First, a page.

Viewpoint: Despite ‘hope and hype’, genome sequencing hasn’t given us revolutionary medical treatments

breakthroughs of the human genome project x
Credit: Slingshot Health

An emergency room physician, initially unable to diagnose a disoriented patient, finds on the patient a wallet-sized card providing access to his genome, or all his DNA. The physician quickly searches the genome, diagnoses the problem and sends the patient off for a gene-therapy cure. That’s what a Pulitzer prize-winning journalist imagined 2020 would look like when she reported on the Human Genome Project back in 1996.

It is now 2020 and no one carries a genome card. Physicians typically do not examine your DNA to diagnose or treat you. Why not? As I explain in a recent article in the Journal of Neurogenetics, the causes of common debilitating diseases are complex, so they typically are not amenable to simple genetic treatments, despite the hope and hype to the contrary.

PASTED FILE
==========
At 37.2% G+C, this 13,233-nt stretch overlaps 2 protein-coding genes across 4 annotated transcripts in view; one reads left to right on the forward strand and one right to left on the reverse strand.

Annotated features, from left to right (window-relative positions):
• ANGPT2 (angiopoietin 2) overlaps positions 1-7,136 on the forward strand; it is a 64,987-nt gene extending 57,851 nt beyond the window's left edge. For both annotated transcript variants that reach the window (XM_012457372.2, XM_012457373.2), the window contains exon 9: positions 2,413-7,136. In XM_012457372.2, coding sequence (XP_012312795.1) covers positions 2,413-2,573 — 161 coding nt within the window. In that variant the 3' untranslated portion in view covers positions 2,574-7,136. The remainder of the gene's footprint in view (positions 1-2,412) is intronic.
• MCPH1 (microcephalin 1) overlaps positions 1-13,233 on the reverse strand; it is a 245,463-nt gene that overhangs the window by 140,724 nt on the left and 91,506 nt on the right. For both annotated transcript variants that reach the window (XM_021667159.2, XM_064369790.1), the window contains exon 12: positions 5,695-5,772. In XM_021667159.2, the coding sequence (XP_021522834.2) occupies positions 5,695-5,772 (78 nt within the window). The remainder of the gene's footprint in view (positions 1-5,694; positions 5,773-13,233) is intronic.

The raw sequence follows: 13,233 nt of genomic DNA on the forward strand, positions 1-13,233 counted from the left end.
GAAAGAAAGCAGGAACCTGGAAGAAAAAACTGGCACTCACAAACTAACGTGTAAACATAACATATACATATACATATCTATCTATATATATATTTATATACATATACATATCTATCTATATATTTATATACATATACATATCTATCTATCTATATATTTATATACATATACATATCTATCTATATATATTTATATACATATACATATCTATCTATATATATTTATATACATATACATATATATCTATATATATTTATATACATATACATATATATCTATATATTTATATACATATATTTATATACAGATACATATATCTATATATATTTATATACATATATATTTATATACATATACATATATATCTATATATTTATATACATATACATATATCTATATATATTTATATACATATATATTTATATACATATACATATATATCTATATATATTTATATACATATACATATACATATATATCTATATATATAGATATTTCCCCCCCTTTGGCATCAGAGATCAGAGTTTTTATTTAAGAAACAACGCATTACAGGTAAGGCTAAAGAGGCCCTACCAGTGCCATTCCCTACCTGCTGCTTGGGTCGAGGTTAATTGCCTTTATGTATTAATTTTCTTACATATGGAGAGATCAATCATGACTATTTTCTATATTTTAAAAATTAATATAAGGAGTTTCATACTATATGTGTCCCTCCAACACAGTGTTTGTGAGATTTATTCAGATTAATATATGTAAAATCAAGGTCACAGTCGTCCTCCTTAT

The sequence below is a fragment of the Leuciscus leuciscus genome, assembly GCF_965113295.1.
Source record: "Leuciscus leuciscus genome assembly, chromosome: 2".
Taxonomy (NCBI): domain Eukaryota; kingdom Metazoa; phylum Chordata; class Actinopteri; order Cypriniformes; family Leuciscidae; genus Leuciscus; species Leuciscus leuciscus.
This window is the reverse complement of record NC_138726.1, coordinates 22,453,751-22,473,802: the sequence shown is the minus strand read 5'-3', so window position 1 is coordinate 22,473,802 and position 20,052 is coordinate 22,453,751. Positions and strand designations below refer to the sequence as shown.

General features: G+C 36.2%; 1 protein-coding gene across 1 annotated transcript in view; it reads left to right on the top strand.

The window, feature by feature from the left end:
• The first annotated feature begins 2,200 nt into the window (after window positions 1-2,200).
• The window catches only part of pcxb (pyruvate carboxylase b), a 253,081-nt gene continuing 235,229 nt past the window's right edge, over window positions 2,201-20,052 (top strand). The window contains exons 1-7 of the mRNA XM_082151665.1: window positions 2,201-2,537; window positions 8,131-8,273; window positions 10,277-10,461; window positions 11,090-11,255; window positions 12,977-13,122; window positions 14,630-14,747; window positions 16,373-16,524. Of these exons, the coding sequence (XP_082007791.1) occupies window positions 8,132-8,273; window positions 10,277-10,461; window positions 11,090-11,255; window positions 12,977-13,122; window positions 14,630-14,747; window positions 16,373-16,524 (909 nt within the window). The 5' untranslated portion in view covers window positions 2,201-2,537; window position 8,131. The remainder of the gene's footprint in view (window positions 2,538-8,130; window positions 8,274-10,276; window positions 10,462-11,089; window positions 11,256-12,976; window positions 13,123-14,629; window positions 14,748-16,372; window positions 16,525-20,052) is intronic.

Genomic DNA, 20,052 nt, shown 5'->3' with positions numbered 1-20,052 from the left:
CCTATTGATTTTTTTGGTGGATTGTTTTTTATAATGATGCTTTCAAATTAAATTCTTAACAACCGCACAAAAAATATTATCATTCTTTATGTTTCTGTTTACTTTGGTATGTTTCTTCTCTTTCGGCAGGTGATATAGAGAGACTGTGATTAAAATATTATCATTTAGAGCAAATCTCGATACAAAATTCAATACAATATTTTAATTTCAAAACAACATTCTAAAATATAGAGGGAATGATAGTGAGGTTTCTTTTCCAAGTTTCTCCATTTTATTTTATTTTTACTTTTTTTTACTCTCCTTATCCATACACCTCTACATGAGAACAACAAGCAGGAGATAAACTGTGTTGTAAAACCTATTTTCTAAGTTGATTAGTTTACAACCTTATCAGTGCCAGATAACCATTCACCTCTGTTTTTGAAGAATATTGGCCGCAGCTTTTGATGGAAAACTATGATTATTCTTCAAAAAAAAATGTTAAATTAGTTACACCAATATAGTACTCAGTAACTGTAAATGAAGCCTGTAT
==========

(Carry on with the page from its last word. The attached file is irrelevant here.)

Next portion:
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The Human Genome Project has had an enormous impact on almost every field of biological research, by spurring technical advances that facilitate fast, precise and relatively inexpensive sequencing and manipulation of DNA. But these advances in research methods have not led to dramatic improvements in treatment of common debilitating diseases.

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